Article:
"Democrat Alan Mollohan became the first member of the U.S. House to be ousted this spring primary season, after his opponent mounted a campaign that questioned the 14-term congressman's ethics and support for federal health care reform," the Charleston Gazette reports. "Mollohan conceded Tuesday night, ending nearly 28 years in the House. Unofficial returns showed that with 100 percent of precincts reporting, state Sen. Mike Oliverio carried 56 percent of the votes to Mollohan's 44 percent."
The Washington Post says Oliverio "will face former state delegate David McKinley, who won the Republican primary Tuesday night." More: "Republicans had made clear that they preferred to run against Mollohan and must now reorient their strategy. Besides being damaged by ethics allegations over the past few years, Mollohan had drawn opposition for his vote in favor of President Obama's health-care bill."
Roll Call: "GOP strategists had hoped to face a politically weakened Mollohan in the general election but are still expected to make a play for a historically Democratic but culturally conservative district that gave Sen. John McCain (R-Ariz.) 57 percent of the vote in the 2008 presidential election. Even with Mollohan now out of the picture, McKinley told West Virginia radio host Hoppy Kercheval on Tuesday night that his race with Oliverio 'is going to be a referendum on the Obama administration and Nancy Pelosi's liberal agenda.'"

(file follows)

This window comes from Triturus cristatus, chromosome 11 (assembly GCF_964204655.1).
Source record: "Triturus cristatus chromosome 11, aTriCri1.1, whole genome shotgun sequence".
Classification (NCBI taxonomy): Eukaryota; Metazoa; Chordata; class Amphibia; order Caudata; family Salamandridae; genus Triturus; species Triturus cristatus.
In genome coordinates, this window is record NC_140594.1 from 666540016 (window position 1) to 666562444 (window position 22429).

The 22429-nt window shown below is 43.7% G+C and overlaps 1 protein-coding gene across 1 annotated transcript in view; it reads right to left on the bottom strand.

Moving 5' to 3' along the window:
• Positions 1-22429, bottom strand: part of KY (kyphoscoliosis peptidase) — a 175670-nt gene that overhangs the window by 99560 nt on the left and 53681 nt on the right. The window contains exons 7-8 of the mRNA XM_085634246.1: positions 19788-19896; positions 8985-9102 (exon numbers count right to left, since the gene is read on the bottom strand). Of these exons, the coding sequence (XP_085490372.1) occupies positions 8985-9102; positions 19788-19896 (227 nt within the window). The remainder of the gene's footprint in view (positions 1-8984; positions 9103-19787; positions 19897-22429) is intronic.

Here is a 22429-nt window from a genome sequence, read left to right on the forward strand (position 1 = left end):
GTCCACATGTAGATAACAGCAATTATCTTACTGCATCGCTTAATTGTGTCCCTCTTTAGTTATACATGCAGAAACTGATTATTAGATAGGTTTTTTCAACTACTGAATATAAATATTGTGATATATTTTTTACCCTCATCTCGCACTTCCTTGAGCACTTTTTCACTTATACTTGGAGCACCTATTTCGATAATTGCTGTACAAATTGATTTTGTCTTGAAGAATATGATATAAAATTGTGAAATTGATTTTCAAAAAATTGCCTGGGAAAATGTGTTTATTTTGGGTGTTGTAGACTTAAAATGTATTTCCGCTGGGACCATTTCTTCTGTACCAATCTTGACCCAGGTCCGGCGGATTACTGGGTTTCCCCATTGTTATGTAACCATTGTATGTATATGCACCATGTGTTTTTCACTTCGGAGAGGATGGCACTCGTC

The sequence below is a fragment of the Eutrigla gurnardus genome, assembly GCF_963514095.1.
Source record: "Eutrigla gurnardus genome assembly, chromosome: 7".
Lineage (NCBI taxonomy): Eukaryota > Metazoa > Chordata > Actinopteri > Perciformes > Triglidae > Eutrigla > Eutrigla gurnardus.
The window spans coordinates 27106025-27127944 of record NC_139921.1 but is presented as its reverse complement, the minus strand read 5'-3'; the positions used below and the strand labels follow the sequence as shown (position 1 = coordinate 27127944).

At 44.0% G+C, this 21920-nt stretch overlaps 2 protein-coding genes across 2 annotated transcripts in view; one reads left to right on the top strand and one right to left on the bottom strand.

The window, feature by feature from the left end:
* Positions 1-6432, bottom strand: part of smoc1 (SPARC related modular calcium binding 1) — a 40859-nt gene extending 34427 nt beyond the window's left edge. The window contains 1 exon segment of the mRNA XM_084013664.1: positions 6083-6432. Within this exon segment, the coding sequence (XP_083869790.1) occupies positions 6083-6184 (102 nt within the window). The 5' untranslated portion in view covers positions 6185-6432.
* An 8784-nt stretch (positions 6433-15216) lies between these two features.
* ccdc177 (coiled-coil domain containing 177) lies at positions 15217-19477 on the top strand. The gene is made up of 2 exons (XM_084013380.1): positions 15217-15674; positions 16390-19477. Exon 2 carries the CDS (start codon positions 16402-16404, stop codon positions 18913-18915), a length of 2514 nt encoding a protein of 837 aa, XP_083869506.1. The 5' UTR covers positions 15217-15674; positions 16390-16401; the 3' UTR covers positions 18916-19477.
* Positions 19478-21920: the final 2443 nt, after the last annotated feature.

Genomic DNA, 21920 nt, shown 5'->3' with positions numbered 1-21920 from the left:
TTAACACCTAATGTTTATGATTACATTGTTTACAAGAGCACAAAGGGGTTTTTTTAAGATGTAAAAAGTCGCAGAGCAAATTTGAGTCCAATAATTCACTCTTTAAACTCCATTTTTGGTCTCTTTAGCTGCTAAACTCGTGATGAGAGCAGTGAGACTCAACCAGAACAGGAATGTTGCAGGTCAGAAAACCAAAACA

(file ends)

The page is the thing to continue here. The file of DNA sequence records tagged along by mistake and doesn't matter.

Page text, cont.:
In Georgia: "Unofficial returns show Republicans Tom Graves and Lee Hawkins as the top finishers in the eight-person race to succeed [GOP Rep. Nathan] Deal, who stepped down from the 9th District seat to seek the GOP nomination for governor. With 97 percent of precincts reporting, Graves had 34 percent of the vote and Hawkins 23 percent." The Graves-Hawkins run-off will take place on June 8.
Also in the Peach State, Jason Carter -- Jimmy Carter's grandson -- won a special election for a suburban Atlanta state Senate seat. The AP says the victory made Jason Carter "the first in his family to win elected office since his grandfather took the White House more than three decades ago."